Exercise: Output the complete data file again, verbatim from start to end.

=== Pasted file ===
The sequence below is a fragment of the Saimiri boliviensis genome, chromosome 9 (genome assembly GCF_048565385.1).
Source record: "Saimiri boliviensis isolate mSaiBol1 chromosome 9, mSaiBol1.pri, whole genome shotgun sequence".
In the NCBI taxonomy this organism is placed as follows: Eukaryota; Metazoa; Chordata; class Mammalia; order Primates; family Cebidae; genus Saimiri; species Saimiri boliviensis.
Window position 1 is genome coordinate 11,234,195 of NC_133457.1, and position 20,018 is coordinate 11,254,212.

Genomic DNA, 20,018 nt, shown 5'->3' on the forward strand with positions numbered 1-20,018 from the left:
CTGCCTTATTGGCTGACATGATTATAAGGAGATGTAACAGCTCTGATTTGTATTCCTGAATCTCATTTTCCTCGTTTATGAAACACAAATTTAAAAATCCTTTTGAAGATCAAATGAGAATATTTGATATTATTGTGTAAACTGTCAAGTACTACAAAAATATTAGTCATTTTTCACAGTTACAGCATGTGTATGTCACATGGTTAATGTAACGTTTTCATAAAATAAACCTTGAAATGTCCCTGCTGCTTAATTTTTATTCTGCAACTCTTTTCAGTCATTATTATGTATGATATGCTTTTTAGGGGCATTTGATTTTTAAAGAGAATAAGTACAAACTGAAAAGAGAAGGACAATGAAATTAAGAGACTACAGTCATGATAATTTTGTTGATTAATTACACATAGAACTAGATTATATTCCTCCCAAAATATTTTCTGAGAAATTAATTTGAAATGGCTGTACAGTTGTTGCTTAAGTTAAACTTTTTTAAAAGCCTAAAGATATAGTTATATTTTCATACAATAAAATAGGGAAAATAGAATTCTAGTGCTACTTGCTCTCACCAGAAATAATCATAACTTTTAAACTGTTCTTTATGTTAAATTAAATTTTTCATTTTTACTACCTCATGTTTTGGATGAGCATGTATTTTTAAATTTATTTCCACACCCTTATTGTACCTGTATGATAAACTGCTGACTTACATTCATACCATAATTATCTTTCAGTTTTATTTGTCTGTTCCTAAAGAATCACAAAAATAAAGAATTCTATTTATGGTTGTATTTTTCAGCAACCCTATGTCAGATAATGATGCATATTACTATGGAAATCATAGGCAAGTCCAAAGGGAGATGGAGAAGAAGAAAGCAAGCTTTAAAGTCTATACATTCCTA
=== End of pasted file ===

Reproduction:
The sequence below is a fragment of the Saimiri boliviensis genome, chromosome 9 (genome assembly GCF_048565385.1).
Source record: "Saimiri boliviensis isolate mSaiBol1 chromosome 9, mSaiBol1.pri, whole genome shotgun sequence".
In the NCBI taxonomy this organism is placed as follows: Eukaryota; Metazoa; Chordata; class Mammalia; order Primates; family Cebidae; genus Saimiri; species Saimiri boliviensis.
Window position 1 is genome coordinate 11,234,195 of NC_133457.1, and position 20,018 is coordinate 11,254,212.

Genomic DNA, 20,018 nt, shown 5'->3' on the forward strand with positions numbered 1-20,018 from the left:
CTGCCTTATTGGCTGACATGATTATAAGGAGATGTAACAGCTCTGATTTGTATTCCTGAATCTCATTTTCCTCGTTTATGAAACACAAATTTAAAAATCCTTTTGAAGATCAAATGAGAATATTTGATATTATTGTGTAAACTGTCAAGTACTACAAAAATATTAGTCATTTTTCACAGTTACAGCATGTGTATGTCACATGGTTAATGTAACGTTTTCATAAAATAAACCTTGAAATGTCCCTGCTGCTTAATTTTTATTCTGCAACTCTTTTCAGTCATTATTATGTATGATATGCTTTTTAGGGGCATTTGATTTTTAAAGAGAATAAGTACAAACTGAAAAGAGAAGGACAATGAAATTAAGAGACTACAGTCATGATAATTTTGTTGATTAATTACACATAGAACTAGATTATATTCCTCCCAAAATATTTTCTGAGAAATTAATTTGAAATGGCTGTACAGTTGTTGCTTAAGTTAAACTTTTTTAAAAGCCTAAAGATATAGTTATATTTTCATACAATAAAATAGGGAAAATAGAATTCTAGTGCTACTTGCTCTCACCAGAAATAATCATAACTTTTAAACTGTTCTTTATGTTAAATTAAATTTTTCATTTTTACTACCTCATGTTTTGGATGAGCATGTATTTTTAAATTTATTTCCACACCCTTATTGTACCTGTATGATAAACTGCTGACTTACATTCATACCATAATTATCTTTCAGTTTTATTTGTCTGTTCCTAAAGAATCACAAAAATAAAGAATTCTATTTATGGTTGTATTTTTCAGCAACCCTATGTCAGATAATGATGCATATTACTATGGAAATCATAGGCAAGTCCAAAGGGAGATGGAGAAGAAGAAAGCAAGCTTTAAAGTCTATACATTCCTA